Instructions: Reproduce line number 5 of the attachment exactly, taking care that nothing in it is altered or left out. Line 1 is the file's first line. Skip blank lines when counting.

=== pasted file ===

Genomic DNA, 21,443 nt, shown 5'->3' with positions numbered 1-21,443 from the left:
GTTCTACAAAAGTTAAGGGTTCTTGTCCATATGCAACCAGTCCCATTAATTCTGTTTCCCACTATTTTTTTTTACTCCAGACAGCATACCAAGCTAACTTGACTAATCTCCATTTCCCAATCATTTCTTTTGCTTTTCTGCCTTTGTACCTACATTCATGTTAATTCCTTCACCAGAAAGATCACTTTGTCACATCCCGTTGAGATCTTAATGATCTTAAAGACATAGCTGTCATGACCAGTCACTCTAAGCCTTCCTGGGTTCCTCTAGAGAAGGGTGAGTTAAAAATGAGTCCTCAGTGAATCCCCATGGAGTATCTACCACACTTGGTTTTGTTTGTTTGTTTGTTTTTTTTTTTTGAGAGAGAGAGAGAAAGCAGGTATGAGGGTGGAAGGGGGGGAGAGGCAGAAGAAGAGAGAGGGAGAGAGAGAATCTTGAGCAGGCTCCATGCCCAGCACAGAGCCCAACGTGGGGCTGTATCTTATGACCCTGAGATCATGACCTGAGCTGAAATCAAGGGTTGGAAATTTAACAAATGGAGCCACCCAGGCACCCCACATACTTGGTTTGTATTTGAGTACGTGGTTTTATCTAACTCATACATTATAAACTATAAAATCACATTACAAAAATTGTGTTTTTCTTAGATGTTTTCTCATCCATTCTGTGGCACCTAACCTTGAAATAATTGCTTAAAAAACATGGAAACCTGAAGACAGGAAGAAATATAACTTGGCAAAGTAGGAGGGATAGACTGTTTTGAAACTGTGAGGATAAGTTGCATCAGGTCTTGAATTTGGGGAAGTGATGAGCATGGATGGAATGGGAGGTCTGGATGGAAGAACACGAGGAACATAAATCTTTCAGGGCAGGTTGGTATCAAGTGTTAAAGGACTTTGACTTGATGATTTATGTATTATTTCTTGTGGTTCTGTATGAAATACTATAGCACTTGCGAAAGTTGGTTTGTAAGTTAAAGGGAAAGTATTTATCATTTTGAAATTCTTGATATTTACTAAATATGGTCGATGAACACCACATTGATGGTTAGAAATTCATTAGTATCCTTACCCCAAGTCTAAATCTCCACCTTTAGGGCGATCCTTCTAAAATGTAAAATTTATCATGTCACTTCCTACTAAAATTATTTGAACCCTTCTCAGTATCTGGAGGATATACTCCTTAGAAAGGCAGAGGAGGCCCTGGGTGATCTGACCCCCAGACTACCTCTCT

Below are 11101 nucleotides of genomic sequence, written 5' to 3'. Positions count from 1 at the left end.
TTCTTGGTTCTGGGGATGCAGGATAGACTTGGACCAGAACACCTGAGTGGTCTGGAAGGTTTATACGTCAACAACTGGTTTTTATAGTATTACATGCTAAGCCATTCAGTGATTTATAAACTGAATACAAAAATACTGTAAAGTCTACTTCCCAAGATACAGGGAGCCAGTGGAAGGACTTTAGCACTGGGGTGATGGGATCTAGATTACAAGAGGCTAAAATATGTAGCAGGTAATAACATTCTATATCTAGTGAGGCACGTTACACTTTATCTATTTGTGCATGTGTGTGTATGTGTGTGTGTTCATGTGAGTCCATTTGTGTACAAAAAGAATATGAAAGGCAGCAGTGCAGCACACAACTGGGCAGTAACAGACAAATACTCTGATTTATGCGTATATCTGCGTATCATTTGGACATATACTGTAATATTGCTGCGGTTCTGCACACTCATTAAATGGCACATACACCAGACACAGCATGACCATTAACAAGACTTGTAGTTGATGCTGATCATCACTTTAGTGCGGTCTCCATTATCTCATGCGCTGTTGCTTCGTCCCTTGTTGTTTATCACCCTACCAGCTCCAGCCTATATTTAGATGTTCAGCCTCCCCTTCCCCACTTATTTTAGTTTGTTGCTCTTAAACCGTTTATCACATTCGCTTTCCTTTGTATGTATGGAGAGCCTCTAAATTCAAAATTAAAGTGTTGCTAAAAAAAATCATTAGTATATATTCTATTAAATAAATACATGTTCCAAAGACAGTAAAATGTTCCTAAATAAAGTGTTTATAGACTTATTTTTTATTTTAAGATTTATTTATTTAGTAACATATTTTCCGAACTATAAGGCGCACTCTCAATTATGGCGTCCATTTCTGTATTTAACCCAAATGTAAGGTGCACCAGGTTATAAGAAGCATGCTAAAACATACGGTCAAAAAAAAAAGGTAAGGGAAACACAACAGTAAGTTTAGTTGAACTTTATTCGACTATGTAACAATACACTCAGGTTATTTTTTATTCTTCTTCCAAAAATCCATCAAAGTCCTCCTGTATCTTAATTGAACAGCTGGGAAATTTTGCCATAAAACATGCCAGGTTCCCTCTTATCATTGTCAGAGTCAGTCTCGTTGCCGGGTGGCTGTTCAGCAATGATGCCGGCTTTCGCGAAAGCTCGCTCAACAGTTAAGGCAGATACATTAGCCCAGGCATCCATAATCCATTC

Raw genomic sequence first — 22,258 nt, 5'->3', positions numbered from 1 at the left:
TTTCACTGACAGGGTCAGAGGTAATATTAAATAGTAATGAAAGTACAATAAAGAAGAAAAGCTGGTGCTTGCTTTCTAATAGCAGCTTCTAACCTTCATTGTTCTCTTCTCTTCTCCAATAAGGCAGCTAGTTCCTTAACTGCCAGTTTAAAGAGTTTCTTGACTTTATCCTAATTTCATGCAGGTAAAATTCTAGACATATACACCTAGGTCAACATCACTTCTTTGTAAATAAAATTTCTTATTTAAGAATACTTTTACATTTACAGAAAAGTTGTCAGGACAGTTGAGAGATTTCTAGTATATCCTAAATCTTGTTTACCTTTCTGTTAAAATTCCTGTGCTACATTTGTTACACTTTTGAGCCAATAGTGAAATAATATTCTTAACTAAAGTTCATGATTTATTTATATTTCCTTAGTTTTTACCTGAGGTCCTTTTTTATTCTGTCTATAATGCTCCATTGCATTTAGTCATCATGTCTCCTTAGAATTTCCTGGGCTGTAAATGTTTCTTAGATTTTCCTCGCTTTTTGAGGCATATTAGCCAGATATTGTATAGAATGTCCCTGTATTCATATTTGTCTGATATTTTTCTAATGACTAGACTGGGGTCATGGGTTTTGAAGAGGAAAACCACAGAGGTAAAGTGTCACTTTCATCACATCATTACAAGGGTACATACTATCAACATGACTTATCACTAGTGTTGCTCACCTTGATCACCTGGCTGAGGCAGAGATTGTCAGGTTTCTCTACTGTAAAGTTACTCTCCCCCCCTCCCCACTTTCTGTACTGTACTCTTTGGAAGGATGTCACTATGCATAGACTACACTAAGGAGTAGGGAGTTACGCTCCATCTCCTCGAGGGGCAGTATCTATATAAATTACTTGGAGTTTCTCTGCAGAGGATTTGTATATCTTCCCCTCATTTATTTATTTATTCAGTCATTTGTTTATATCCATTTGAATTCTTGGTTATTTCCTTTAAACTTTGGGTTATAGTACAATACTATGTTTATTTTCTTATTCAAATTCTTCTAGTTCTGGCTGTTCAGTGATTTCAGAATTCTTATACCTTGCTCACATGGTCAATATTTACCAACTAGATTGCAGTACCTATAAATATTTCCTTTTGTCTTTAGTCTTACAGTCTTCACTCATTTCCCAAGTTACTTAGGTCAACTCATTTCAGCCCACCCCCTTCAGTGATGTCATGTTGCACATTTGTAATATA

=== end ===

Raw genomic sequence first — 22,258 nt, 5'->3', positions numbered from 1 at the left: